For more on the Web components that come with FrontPage and their use in the Web design process,
"Using Web Components, Shared Borders, and Link Bars,"
For more on making your own FrontPage Web components,
"Making Your Own Web Components,"
Some of the more detailed HTML layout effects popular on the Internet are done with HTML Tables and Frames. FrontPage 2003 provides solid tools for integrating both of these in to your Web design process.
The table features in FrontPage 2003 have been considerably enhanced. In addition to the new Tables toolbar seen in Figure 2.12, a new Layout Tables and
task pane (seen in Figure 2.13) provides table layout options that can be added to your site with the click of a mouse.
Figure 2.12. The new Tables toolbar provides considerable options for table development within the Design view.
Figure 2.13. The New Layout Tables and Cells task pane provides additional options for table development within the Design view, including several predesign table layouts for easy insertion.
Although the use of Frames in Web design is a stylistically and functionally debated feature, FrontPage provides a solid toolset for working with frames, including a series of
framesets that can be easily edited from within FrontPage.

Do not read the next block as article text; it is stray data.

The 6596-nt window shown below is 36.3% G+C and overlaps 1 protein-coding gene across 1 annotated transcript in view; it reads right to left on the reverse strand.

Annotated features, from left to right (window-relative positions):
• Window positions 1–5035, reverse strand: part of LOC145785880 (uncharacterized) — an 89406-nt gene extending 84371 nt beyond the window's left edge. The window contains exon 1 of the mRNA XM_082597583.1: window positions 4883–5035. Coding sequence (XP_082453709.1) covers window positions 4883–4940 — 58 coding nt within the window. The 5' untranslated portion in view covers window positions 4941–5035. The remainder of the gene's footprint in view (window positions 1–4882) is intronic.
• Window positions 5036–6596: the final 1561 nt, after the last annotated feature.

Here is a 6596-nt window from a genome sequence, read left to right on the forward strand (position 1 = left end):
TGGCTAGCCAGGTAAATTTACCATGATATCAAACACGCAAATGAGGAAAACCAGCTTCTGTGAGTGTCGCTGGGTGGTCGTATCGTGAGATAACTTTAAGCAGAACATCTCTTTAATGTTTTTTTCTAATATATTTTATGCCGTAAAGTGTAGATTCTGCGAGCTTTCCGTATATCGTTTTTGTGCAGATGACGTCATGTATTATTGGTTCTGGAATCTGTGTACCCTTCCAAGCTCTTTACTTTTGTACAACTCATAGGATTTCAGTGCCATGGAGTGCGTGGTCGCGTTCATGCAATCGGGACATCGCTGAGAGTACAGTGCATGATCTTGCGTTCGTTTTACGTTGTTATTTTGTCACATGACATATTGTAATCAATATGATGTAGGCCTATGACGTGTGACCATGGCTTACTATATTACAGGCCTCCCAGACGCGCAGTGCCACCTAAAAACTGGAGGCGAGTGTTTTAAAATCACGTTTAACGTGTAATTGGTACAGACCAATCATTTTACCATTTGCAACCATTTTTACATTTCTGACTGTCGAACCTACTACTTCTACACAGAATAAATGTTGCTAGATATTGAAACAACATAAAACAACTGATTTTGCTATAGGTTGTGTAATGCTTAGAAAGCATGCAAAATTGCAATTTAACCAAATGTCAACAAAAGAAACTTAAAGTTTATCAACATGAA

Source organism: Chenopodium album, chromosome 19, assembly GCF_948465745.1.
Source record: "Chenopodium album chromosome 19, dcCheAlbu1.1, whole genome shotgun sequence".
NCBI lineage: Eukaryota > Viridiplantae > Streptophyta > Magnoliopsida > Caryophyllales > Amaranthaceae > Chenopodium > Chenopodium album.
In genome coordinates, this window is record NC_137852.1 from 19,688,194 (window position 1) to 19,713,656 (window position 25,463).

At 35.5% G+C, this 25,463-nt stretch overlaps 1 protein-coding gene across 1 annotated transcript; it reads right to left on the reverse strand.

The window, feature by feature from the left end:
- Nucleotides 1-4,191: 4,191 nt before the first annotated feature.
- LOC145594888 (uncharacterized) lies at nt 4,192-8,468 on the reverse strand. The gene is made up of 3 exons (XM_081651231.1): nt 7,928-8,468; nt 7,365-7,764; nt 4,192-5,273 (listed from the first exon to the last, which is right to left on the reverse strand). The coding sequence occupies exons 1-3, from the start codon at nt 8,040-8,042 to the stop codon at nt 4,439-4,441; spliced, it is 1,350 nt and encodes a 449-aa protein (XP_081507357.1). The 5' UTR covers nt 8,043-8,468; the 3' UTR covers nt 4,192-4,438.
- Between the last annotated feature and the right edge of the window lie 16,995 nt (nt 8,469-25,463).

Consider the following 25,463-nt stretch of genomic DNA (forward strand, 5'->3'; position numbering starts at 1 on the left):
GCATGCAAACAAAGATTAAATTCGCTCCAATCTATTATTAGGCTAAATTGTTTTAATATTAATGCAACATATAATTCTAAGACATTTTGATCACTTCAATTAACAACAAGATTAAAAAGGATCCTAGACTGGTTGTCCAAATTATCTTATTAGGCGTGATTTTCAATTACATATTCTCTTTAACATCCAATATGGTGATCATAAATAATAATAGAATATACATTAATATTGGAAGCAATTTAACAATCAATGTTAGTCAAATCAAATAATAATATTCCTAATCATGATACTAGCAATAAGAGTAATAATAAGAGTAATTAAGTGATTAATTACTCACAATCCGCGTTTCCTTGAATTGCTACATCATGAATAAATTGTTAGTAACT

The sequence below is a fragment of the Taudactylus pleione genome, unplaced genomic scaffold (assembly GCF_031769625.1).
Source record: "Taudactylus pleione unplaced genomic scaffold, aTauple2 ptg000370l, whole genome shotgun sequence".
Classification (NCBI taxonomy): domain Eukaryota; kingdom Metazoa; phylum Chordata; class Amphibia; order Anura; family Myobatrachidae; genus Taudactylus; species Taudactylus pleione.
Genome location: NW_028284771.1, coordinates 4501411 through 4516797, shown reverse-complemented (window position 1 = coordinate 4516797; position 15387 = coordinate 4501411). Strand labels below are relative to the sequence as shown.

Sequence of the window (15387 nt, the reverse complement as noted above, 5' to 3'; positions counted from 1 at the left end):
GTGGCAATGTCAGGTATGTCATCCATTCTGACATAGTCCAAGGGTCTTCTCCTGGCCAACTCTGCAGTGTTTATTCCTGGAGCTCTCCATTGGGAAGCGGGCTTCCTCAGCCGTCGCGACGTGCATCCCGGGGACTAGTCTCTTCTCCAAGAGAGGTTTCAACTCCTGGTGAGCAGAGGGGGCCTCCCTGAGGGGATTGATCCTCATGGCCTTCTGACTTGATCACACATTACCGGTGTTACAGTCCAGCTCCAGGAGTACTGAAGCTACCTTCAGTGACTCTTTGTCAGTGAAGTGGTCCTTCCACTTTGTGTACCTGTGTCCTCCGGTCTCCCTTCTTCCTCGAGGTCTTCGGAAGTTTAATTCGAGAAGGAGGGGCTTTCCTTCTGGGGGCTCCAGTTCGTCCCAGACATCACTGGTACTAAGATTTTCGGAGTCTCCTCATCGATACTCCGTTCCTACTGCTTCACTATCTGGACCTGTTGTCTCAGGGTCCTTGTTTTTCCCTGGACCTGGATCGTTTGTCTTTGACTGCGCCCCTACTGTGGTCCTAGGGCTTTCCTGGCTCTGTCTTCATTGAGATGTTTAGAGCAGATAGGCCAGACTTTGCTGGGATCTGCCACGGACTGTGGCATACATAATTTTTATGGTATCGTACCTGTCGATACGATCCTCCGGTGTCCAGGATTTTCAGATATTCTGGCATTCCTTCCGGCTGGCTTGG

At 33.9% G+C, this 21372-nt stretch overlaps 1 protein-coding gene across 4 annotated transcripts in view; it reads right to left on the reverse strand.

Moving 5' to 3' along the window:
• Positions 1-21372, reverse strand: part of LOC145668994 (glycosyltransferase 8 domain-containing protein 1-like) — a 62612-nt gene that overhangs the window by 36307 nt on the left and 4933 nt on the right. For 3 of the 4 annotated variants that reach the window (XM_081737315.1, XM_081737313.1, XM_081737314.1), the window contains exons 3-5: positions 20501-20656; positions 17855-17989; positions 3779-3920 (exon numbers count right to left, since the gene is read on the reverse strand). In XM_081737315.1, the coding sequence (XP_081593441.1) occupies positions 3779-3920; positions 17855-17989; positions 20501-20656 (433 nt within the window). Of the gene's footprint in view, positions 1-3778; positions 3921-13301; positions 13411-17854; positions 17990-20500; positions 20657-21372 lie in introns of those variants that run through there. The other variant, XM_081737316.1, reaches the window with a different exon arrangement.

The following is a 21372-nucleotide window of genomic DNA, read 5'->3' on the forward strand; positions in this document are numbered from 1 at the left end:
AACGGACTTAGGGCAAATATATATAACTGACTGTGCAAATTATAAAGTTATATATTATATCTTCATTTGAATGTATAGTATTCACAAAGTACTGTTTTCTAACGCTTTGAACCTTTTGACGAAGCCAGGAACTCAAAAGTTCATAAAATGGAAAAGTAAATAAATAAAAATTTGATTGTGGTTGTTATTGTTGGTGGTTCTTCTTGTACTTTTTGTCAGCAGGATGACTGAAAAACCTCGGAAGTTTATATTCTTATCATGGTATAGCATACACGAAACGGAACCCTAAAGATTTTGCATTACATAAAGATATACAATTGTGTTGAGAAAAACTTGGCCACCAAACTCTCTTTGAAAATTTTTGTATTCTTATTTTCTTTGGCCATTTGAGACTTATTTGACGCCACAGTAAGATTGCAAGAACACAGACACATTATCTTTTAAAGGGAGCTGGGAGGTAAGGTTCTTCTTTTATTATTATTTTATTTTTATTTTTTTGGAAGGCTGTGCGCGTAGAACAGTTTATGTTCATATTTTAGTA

For more on the new Table tools in FrontPage 2003 and the use of Tables in Web design,
For more on the Frames tools provided by FrontPage 2003 and the examination of the problems they present,
"Enhancing Web Sites with Frames,"
The development of an accessible Web site is becoming an important legal and design issue for many. FrontPage 2003 introduces an Accessibility Checker, seen in Figure 2.14, that can compare your site with the latest accessibility standards and suggest areas of improvement.
Figure 2.14. The new FrontPage 2003 Accessibility Checker will quickly show you how your site rates in terms of current accessibility standards.
Now you can develop your site with accessibility standards in mind and make sure that your project meets industry standards.
For more on accessible Web design and using the FrontPage 2003 Accessibility Checker,
"FrontPage's Accessibility Features,"